For animals and plants, including humans, cell division resulting from mitosis results in growth, repair, and renewal of the body and its tissues. Our posts have recently discussed gestation--prenatal events up until birth. During this interval mitosis produces startling growth of body mass. A body cell may duplicate itself in 24 hours. Growth multiplies geometrically during gestation from the initial production of the diploid zygote following fertilization. Over 200 different types of body cells are built coherently into the human frame. The construction activity taking place in the body during gestation is a source of wonder and awe, not to mention the growth, repair, and renewal of body tissue for the remainder of one’s life following birth.
We focus on another term equally familiar to students of biology. The term is meiosis. Our study of meiosis reveals significant differences from mitosis. Both terms involve division of cells. Mitosis results in the generation of all the somatic cells of our body, every body cell, and the transmission of all genetic information passed on by the DNA contained in each cell. Both mitosis and meiosis transmit genetic information as body cells divide. Mitosis is linked primarily with growth, while meiosis is associated with reproduction of an entirely new organism. Mitosis is a continuous lifetime event. For the origin of any one organism, however, meiosis is a once in a lifetime event.
Events of meiosis differ from mitosis. After mitosis, the two daughter cells produced are identical to the original cell and have received the same DNA. Two resulting diploid cells are genetically identical. Growth is the outcome of this cell division process. In contrast, meiosis results in production of a new organism. The first step replicates the DNA in maternal and paternal pairs of chromosomes. Two separate divisions follow--meiosis I and meiosis II. First, each pair of chromosomes separates. The second division separates each pair again into haploid sister chromatids. These are unreplicated cells, two maternal and two paternal cells. These four daughter cells have only half as many chromosomes as the parent cell and each is genetically distinct from each other and from the parent cell. The full number of chromosomes is restored when the zygote forms at fertilization.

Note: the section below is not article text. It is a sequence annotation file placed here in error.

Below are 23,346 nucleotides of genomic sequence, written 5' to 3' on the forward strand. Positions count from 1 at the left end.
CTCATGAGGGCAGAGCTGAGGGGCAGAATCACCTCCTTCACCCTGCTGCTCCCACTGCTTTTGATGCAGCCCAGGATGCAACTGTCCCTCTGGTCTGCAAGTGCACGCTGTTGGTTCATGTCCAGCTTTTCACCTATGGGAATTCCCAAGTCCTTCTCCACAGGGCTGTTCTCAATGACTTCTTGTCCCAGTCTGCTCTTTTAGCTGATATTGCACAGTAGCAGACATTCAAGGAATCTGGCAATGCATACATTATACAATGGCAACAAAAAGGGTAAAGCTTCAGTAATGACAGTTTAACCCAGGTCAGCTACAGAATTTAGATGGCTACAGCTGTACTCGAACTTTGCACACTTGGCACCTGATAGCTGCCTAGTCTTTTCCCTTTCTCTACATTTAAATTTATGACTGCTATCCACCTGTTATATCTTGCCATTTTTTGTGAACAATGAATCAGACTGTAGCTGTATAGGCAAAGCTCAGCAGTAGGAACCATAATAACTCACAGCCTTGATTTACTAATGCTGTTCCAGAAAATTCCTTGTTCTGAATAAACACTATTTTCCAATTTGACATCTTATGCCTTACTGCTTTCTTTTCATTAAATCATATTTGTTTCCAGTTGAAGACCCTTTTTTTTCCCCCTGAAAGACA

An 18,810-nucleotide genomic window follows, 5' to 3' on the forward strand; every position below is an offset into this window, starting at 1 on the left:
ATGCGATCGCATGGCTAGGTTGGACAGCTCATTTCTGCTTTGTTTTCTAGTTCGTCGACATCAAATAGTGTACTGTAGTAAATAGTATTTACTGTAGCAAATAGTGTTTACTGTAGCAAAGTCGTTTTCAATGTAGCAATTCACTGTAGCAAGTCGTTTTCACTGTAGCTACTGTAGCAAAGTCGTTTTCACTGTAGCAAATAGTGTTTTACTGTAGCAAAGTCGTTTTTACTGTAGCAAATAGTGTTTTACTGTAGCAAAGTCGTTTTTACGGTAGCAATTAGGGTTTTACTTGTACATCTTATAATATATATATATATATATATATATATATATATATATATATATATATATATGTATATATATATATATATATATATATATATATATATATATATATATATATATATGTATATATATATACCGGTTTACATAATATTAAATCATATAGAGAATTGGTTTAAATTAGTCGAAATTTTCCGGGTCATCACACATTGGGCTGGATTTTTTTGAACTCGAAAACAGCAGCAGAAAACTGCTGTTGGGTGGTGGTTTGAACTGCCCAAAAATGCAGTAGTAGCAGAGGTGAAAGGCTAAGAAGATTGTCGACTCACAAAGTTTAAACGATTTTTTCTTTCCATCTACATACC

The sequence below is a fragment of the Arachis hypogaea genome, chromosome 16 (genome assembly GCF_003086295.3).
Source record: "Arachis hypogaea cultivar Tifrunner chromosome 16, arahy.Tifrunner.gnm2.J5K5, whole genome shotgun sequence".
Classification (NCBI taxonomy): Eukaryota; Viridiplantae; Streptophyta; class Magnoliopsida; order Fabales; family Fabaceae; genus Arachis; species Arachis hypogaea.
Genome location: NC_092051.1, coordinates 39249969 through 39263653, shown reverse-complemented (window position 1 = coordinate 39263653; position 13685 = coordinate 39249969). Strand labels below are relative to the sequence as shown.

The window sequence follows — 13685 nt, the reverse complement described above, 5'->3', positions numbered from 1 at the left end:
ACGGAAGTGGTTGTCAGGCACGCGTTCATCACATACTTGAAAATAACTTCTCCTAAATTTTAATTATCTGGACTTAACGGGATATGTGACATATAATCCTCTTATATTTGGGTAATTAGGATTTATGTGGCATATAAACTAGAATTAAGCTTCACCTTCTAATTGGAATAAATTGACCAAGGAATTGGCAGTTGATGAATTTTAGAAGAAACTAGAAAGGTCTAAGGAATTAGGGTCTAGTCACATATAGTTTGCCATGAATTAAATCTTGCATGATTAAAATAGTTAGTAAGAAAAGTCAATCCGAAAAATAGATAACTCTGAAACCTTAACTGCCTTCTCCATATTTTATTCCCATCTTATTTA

Because each daughter cell is genetically distinct, no two humans alive (except identical twins) are exactly alike. God apparently endows each member of humanity with uniqueness. A new life is formed by the joining of female and male gametes, ova and sperm, formed in the manner described above. Thereafter, mitosis generates all the somatic cells of the body.
We conclude this series of posts on prenatal events with a personal expression of worship. A recent conversation with a director of our local pro-life pregnancy center triggered a thoughtful perspective on this breathtaking process. Recently refined ultrasound technology for viewing the developing physical child supplements the knowledge we have gained about cellular growth and organ building processes during gestation in the womb of the mother. We know intricate detail about the growth process of mitosis as well as how male and female gametes are formed during the reproductive process of meiosis. Viewing ultrasound images of the forming baby including its beating heart is wonderfully effective in dissuading prospective mothers from terminating the lives of their unborn children. Beyond the ultrasound, there are more rewards for our inquiry: discovery of the microscopic and molecular reality of gametes, chromosomes, and DNA molecules, not to mention how life development processes occur. The beauties of God’s gift of life come ever more clearly into focus.
As we examine the multifaceted panorama of life itself we find it difficult to deny the exquisite signature of the Master Designer. Prospective mothers and every discerning living person should be loathe to deny that signature. The more we understand how our lives unfold from formation of a one celled zygote to our days of maturity and decline, the more we exult in the beauty and love of our Creator.